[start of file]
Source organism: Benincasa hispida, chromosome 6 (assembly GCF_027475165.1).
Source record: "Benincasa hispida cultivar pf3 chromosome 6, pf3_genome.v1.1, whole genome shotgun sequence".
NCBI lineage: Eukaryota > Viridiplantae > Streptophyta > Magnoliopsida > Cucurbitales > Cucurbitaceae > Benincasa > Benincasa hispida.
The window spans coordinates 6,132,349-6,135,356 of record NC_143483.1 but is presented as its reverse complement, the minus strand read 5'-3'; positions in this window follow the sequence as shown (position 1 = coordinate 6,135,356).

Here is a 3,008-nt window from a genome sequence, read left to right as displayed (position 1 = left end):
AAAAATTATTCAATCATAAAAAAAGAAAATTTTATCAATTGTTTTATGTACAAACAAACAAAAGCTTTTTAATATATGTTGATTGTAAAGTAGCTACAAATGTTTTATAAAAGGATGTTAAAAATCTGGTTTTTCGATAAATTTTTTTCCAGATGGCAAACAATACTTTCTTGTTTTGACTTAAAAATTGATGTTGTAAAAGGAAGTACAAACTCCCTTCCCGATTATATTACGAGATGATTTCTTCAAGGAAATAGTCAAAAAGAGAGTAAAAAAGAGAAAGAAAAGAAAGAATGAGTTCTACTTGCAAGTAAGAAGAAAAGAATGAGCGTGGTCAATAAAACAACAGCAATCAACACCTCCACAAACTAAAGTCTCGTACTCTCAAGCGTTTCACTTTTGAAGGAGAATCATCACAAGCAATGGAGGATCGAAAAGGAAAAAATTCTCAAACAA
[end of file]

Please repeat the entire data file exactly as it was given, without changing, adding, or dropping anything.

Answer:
Source organism: Benincasa hispida, chromosome 6 (assembly GCF_027475165.1).
Source record: "Benincasa hispida cultivar pf3 chromosome 6, pf3_genome.v1.1, whole genome shotgun sequence".
NCBI lineage: Eukaryota > Viridiplantae > Streptophyta > Magnoliopsida > Cucurbitales > Cucurbitaceae > Benincasa > Benincasa hispida.
The window spans coordinates 6,132,349-6,135,356 of record NC_143483.1 but is presented as its reverse complement, the minus strand read 5'-3'; positions in this window follow the sequence as shown (position 1 = coordinate 6,135,356).

Here is a 3,008-nt window from a genome sequence, read left to right as displayed (position 1 = left end):
AAAAATTATTCAATCATAAAAAAAGAAAATTTTATCAATTGTTTTATGTACAAACAAACAAAAGCTTTTTAATATATGTTGATTGTAAAGTAGCTACAAATGTTTTATAAAAGGATGTTAAAAATCTGGTTTTTCGATAAATTTTTTTCCAGATGGCAAACAATACTTTCTTGTTTTGACTTAAAAATTGATGTTGTAAAAGGAAGTACAAACTCCCTTCCCGATTATATTACGAGATGATTTCTTCAAGGAAATAGTCAAAAAGAGAGTAAAAAAGAGAAAGAAAAGAAAGAATGAGTTCTACTTGCAAGTAAGAAGAAAAGAATGAGCGTGGTCAATAAAACAACAGCAATCAACACCTCCACAAACTAAAGTCTCGTACTCTCAAGCGTTTCACTTTTGAAGGAGAATCATCACAAGCAATGGAGGATCGAAAAGGAAAAAATTCTCAAACAA